But it’s still up to the publisher to enter the correct metadata for each title. If there is incorrect metadata, there is a chance the title will drop out of one or more databases, which means readers will not be able to find the book. For example, an author page on Amazon will automatically capture all of an author’s titles, IF the author’s name is spelled correctly in the metadata for each of his/her titles. But if there is a misspelling, then the book will be missing from the author page and a reader will not be able to find it (and buy it).
Publishers should also take the time to experiment, and see which inputs yield the best returns. There’s no risk, since there is no limit to the number of times the metadata fields may be changed. (Although the presenters warned that occasionally it may be an issue to constantly change the description in an ebook).
How does metadata work?
Well, it works best if considered in the beginning of a book cycle, and if everyone involved with the book helps out. According to our presenters, there are four phases: collection, production, distribution, and follow through. Collection includes editors, production, marketers, and business management (contracts, publication plan, price, etc.) However, editors know the most about a work, so they should help out the most with metadata. Production is making the book, and distribution is packaging and delivering the book. Lastly, in the follow through, publishers should spot check websites to make sure the book appears in the right places.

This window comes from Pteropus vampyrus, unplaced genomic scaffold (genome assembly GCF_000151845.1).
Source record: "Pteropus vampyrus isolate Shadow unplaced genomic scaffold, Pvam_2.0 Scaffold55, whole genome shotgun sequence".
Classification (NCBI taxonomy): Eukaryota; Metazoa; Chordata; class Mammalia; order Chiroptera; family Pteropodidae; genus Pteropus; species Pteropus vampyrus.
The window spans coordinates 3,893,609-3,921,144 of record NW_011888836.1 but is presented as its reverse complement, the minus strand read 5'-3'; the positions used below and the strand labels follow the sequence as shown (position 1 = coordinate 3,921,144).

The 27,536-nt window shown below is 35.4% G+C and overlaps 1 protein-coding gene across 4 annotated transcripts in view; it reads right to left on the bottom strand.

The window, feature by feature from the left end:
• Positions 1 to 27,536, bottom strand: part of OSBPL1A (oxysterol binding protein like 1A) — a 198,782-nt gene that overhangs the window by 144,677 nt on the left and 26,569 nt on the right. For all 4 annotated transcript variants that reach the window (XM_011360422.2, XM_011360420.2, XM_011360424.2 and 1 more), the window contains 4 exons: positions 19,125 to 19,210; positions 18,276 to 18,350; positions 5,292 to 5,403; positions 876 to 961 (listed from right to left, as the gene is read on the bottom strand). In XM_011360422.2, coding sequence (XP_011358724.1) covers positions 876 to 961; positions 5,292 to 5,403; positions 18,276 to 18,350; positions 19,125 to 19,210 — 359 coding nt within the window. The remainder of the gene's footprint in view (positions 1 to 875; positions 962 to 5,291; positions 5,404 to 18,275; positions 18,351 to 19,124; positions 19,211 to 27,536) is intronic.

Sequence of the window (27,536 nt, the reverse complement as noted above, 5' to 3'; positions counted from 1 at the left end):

Fran and Bill suggest picking 2-3 keywords with high monthly searches and low competition, and to avoid general terms and be more targeted, relevant, and specific. Once you pick keywords, use them in the title and subtitle, if possible, as well as the description, keynote, and author bio.
Another important marketing metadata tool is BISAC codes. These subject categories are used for retail and library classification as well as online discoverability. Often, BISAC codes are used in combination with proprietary classification systems, such as B&N, Amazon, and Google. BISAC has 52 main subject areas and 3600+ categories. Each category has a “general” subcategory, which should be avoided at all costs. Additionally, you should aim to assign at least 3 subcategory codes per title.
“It’s almost always better to assign more targeted BISAC codes,” the presenters said. Also, the primary code is the most important, since some databases, such as Bookscan, only use the primary code.
One piece of advice the presenters gave was to NEVER apply an adult BISAC code and a juvenile code to the same book. But other than that, it’s good to experiment with different codes, especially with fast-selling titles.
For ebooks, it’s also important to make sure the publication date on file works to the publisher’s advantage. It can’t be too early because that will cause confusion, and it can’t be too late because that will mean loss of sales. It’s also good to experiment with the price of ebooks to see what sells more.
With ebooks in particular, there are fewer metadata management partners with tougher requirements. There is no standard approach (yet) but territory rights must be explicitly identified. Also, there is no such thing as having too much metadata–so long as all of it is correct.
Although not covered in this post, metadata in an EPUB file is also very important. I will revisit this topic once I’ve interviewed enough people who know about metadata in EPUB3. Stay tuned!